Dan Mitchell: I’m a big fan of tax competition!

Another Victory for Tax Competition

I’m a big fan of tax competition.

Why? Because politicians are far more likely to keep tax rates low when they are afraid that jobs and investment can move to countries (or states) with better tax system.

It also explains why tax rates fell dramatically around the world after Ronald Reagan and Margaret Thatcher triggered a virtuous cycle of jurisdictional competition.

And it explains why politicians are fighting to curtail tax competition. They want taxpayers to be akin to captive customers. When that happens, they can push tax rates back up.

Given my cheerleading for tax competition, you won’t be surprised to learn that I get a jolt of pleasure anytime I read about a government being pressured to lower tax rates.

Which is why I’m going to share some excerpts from a story in the New York Times.

Dubai started the new year by suspending its 30 percent tax on alcohol, a move that could help the Gulf emirate attract more tourists and businesses amid growing regional competition. Dubai removed the tax on Sunday, along with the fee for a license that individuals need to buy alcohol, local beverage distributors said. …Offering significantly cheaper liquor is likely to bolster Dubai’s position as the Middle East’s center for tourism and business at a time when economists are warning of a global economic slowdown that could dent spending on travel and leisure. …The changes are likely to give a boost to the local hospitality industry… The decision was the latest in a series of measures that appear to be designed to cement Dubai’s position as the dominant hub for tourism and investment in the Middle East. …Dubai is facing increasing competition from Qatar and Saudi Arabia.

I’ve been to Dubai a few times, but never Qatar or Saudi Arabia, so I can’t personally comment on the relative attractiveness of the three jurisdictions.

But I’m glad that they feel pressure to compete with each other. The net result is more liberty.

P.S. I can’t resist pointing out that our leftist friends should not be overly upset about tax competition. After all, even data from the OECD shows that governments are collecting more money now that tax rates have significantly dropped. Though that data may not be very convincing if folks on the left are motivated by something other than greed for more tax revenue.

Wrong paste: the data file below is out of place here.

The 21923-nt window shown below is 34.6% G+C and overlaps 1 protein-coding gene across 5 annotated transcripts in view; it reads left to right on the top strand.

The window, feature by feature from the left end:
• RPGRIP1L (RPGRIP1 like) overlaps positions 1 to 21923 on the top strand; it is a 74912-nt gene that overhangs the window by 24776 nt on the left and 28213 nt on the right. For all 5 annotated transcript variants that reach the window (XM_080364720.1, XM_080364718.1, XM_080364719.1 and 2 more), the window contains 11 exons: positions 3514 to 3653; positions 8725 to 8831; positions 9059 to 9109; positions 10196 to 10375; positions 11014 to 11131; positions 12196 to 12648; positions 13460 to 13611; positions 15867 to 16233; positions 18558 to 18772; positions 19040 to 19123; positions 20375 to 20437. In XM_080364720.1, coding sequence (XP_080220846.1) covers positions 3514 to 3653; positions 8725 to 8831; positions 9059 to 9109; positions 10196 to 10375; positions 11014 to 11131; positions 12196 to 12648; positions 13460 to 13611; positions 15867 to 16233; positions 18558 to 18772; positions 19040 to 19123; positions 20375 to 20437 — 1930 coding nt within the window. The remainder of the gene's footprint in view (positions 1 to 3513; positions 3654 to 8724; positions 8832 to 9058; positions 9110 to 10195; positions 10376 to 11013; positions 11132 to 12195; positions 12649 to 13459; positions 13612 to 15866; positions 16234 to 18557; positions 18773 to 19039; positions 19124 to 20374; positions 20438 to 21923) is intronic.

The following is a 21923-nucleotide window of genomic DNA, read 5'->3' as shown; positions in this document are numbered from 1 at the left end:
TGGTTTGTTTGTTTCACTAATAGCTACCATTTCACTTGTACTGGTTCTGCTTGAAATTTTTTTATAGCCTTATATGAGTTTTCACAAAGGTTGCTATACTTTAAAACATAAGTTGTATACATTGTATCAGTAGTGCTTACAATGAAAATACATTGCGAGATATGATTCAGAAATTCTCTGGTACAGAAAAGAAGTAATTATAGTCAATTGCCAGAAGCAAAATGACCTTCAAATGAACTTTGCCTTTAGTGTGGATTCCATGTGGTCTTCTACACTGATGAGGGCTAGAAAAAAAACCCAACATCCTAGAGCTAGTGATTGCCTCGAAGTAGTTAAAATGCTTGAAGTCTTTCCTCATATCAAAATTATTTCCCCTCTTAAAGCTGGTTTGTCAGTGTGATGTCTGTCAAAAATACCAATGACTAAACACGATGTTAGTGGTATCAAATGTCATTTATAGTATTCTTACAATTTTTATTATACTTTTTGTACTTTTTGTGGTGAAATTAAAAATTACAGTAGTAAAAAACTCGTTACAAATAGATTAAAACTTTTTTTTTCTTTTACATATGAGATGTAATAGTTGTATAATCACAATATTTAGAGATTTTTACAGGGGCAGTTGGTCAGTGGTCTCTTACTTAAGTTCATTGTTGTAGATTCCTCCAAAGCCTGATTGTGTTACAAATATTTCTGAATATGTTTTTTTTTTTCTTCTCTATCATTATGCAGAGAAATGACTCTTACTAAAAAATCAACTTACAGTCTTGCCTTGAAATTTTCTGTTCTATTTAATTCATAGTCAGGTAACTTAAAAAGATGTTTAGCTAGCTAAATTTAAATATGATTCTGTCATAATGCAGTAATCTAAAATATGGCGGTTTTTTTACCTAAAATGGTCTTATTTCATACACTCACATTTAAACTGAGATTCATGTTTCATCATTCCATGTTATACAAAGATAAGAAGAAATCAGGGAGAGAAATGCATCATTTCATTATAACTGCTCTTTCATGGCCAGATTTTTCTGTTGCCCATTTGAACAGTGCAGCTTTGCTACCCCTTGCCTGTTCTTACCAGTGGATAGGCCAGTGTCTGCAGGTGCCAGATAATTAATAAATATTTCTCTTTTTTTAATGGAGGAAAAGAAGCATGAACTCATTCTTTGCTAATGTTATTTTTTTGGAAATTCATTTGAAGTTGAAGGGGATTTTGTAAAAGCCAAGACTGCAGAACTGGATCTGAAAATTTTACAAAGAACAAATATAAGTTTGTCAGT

Defending the (Prudent Understanding of the) Laffer Curve

I’ve written dozens of articles about the Laffer Curveand most of that verbiage can be summarized in these five points.

  • The Laffer Curve helps to illustrate that excessive tax rates result in less taxable activity.
  • All public finance economists – even those on the left – agree there is a Laffer Curve.
  • The Laffer Curve does not mean tax cuts are self-financing or that tax increases lose revenue.
  • Different types of taxes produce different responses, so there is more than one Laffer Curve.
  • There is a real debate about the shape of the Laffer Curve and the ideal point on the curve.

The fifth point recognizes that well-meaning and knowledgeable people can vigorously disagree.

Do changes in tax policy have big effects or small effects on the economy? How much revenue feedback will occur if there is a change in tax rates?

Just a couple of examples of questions that I have endlessly debated with reasonable folks on the left.

But let’s focus today on the unreasonable left. Or, to be more specific, let’s look at an editorial from the St. Louis Post-Dispatch.

Here are some portions of that newspaper’s simplistic screed.

…the deficit explosion…effectively disproved his theory that cutting taxes on the rich would increase government tax revenue. …Laffer continues to be unchastened…, even as Britain reels from a leadership shuffle caused by the catastrophic application of his very theories. Hand it to Laffer: Seldom does someone who is so often proven wrong have the gumption to maintain he’s right…His famous “Laffer curve” presumes to prove that tax cuts for the rich will spur economic investment, causing such strong economic growth that the government’s tax revenue would actually rise instead of falling. …Yes, the economy was robust in the 1980s after Reagan’s historic tax cuts. But that’s also when the era of big budget deficits began. …congressional Republicans and President Donald Trump in 2017 slashed corporate taxes in what they claimed was a necessary economy-booster… Then-Treasury Secretary Stephen Mnuchin’s famous vow that the tax-cut plan would “pay for itself” in growth — the very definition of Laffer’s theory — has since been exposed as the voodoo it always was.

Almost every sentence in the above excerpt cries out for correction.

For instance, Reagan and his team never claimed that the 1981 tax cuts would be self-financing (though IRS data shows that lower tax rates on the rich did produce more revenue).

There were big deficits because of the 1980-1982 double-dip recession, and that spike in red ink mostly took place before Reagan’s tax cuts went into effect.